WASHINGTON -- Rangers coach John Tortorella tried everything to fire up his offense Friday night. He moved Erik Christensen between Marian Gaborik and Vinny Prospal. He put Sean Avery in the lineup for energy. He double-shifted Gaborik.
Nothing worked, and once the Capitals took a two-goal lead early in the second period, they completely shut down the Blueshirts' attack.
Rookie Michal Neuvirth stopped 22 shots in the Capitals' 2-0 victory and put the Rangers in a troubling 2-0 hole in the best-of-seven Eastern Conference series. It now shifts to New York for the next two games, with Game 3 Sunday at Madison Square Garden.
"For most of the game, we played much better than the other night [a 2-1 overtime loss], but we got hurt by a surge tonight," Tortorella said. "Good teams do it. We're going to have to try to get one ourselves as we go to our building . . . I'm not upset with the team. By no means are we down. We need to get some momentum on our side."
That may be easier said than done.
Since 2006, the Rangers are 7-7 at home in the playoffs and have a 2-4 record in Game 3s, including a 4-0 loss to the Capitals in 2009.
It is the 20th time the Rangers have trailed 2-0 in a series. They have come back just once -- against Montreal in 1996 to win in six games.
Even with a 6-1-1 finishing kick, the Rangers were 20-17-4 at home. Every other team in the playoffs had more wins in their friendly confines -- and so did five teams who missed the postseason: New Jersey, Carolina, Dallas, Calgary and St. Louis.
The Capitals had the fourth-best road record in the East at 23-15-3 and were 1-1 at the Garden during the regular season.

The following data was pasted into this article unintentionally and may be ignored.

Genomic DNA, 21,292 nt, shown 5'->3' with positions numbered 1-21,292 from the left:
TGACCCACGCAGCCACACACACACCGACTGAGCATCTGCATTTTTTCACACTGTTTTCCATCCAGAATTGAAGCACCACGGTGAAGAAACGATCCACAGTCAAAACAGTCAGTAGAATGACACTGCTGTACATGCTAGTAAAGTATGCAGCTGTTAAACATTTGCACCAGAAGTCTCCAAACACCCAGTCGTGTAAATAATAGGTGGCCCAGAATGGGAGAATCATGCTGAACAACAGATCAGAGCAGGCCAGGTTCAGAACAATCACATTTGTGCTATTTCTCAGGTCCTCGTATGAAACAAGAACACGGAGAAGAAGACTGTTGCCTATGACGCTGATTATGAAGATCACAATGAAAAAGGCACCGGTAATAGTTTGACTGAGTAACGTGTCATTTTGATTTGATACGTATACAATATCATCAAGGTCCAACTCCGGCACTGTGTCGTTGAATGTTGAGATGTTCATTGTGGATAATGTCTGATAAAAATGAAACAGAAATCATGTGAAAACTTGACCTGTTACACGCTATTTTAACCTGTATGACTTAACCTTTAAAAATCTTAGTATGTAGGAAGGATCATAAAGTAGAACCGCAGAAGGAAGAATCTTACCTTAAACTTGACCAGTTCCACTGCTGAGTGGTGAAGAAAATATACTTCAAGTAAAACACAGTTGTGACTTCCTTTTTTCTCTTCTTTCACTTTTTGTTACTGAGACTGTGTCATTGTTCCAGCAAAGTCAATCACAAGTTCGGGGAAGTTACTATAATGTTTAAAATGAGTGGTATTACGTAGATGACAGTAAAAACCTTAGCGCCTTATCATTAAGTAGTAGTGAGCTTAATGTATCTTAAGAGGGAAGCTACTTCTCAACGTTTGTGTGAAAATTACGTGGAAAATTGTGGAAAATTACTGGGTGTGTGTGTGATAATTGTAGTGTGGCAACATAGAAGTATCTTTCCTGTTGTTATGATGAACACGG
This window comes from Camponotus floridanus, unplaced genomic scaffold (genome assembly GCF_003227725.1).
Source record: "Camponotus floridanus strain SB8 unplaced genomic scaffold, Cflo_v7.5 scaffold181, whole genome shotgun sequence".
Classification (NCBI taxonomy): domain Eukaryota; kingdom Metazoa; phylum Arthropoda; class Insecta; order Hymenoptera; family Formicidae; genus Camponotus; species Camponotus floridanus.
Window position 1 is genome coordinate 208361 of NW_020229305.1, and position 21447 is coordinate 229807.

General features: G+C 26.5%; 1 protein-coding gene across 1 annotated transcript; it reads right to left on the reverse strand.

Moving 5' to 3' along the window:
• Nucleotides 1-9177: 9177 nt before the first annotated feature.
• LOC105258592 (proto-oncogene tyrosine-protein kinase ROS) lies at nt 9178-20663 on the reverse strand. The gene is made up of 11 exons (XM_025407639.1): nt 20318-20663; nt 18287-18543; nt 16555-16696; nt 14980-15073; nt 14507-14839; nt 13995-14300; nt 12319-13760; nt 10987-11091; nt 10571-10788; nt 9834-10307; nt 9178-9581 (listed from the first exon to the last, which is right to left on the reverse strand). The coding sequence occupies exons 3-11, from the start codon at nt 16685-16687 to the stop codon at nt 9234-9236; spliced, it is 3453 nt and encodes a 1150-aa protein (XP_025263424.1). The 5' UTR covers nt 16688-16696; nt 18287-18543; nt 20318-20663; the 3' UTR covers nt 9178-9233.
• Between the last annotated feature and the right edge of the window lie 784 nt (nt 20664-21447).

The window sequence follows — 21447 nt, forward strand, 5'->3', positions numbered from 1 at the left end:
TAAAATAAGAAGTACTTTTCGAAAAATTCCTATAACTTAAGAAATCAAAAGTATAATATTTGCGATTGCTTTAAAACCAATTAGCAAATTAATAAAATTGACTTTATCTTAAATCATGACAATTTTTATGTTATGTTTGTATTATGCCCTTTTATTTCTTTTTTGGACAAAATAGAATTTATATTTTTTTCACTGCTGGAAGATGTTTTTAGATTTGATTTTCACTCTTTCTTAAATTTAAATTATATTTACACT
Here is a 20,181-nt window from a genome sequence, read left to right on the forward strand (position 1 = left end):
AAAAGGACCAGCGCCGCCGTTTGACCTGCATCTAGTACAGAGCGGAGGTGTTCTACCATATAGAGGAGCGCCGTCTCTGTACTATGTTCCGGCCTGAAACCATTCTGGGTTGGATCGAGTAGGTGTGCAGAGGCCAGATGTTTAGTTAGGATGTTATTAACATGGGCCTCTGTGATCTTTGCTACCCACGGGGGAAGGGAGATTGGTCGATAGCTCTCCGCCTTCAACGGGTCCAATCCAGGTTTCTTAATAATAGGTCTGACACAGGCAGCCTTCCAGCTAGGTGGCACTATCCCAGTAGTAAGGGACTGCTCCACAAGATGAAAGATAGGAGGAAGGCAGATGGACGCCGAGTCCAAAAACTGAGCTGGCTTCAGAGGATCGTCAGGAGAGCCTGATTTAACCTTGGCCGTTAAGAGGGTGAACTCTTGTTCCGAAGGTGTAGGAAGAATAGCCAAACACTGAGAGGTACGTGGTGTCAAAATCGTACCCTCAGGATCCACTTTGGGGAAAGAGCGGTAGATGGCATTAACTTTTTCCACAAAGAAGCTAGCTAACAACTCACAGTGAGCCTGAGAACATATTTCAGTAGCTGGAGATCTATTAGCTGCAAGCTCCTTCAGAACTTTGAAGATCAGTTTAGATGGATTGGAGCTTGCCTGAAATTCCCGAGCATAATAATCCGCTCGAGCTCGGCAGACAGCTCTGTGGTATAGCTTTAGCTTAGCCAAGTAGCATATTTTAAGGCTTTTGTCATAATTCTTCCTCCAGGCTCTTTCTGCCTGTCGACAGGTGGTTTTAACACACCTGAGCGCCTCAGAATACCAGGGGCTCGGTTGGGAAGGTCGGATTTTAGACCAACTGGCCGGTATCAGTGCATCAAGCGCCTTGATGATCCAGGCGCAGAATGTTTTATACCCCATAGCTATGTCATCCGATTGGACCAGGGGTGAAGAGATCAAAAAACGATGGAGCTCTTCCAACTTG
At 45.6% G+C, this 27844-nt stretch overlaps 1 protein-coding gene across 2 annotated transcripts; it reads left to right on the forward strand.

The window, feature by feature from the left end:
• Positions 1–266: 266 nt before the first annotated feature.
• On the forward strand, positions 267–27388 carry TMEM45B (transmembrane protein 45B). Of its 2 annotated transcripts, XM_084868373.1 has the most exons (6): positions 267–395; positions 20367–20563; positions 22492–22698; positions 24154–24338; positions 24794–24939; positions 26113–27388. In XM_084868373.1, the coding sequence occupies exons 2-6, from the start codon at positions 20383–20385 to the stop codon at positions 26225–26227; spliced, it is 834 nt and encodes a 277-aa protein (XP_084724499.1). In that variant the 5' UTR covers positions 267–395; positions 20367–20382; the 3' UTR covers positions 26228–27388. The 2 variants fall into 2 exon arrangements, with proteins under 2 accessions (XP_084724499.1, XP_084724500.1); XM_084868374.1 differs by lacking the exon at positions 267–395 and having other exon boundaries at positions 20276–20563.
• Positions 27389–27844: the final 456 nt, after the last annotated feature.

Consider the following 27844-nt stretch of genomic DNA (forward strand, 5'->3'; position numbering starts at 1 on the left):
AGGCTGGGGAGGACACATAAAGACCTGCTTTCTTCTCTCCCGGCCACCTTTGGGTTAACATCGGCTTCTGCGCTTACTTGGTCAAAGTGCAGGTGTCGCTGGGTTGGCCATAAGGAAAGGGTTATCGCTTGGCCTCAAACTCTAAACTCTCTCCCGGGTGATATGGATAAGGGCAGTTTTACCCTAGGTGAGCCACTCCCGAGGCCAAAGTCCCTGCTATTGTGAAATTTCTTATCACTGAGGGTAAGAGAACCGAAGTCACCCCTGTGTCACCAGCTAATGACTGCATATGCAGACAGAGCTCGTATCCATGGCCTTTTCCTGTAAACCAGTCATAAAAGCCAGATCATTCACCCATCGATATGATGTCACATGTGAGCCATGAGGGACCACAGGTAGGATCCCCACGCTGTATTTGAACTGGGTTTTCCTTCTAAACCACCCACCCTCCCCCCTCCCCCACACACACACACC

"We definitely played harder [than Game 1]," Rangers captain Chris Drury said. "I don't think anybody can argue that. There's no moral victories in the playoffs. We regroup and win one game in our building and we're right back in the series."
After a scoreless, physical first period in which the Rangers were the sharper team, the Caps took control early in the second period. After Matt Gilroy lost the puck to Brooks Laich behind the net, Marcus Johansson's pass set up Jason Chimera's one-timer at 2:11.
As the crowd erupted, the Caps mounted more pressure. When Ryan McDonagh dumped Boyd Gordon after the whistle in the crease, the Caps added to the lead. Mike Green's shot bounced off Gilroy's skate at an angle to Jason Arnott, who one-timed the puck past Henrik Lundqvist at 4:08.
"I'm not sure it's a penalty with all those other things going on around the net," Tortorella said. "We got an unfortunate bounce and Arnott buries that."
The Rangers had no shots in the second until 10:45, when Ruslan Fedotenko managed one. They couldn't regain the offensive thrust they had in the first and seemed to lose a step or two as the Caps started to outmuscle them, sensing another win.
Some of the better Rangers minutes came in the third period as the line of Brian Boyle, Avery and Brandon Prust created some chances with the forecheck. More of them came in the first period, when the Rangers led in shots 13-7. In the first 11 minutes, there were 20 hits, 12 by the Rangers.
But the Rangers could not finish. Two power plays, one in the first and one at the end of the second, were useless. They have scored one goal in the last 31 opportunities.
"It's a tough game when you get behind, especially with the way they're playing right now," said Lundqvist, who had 16 saves. "They're very tight in their own end. It's tough for us to get the big chances. A lot can change. It starts with one win."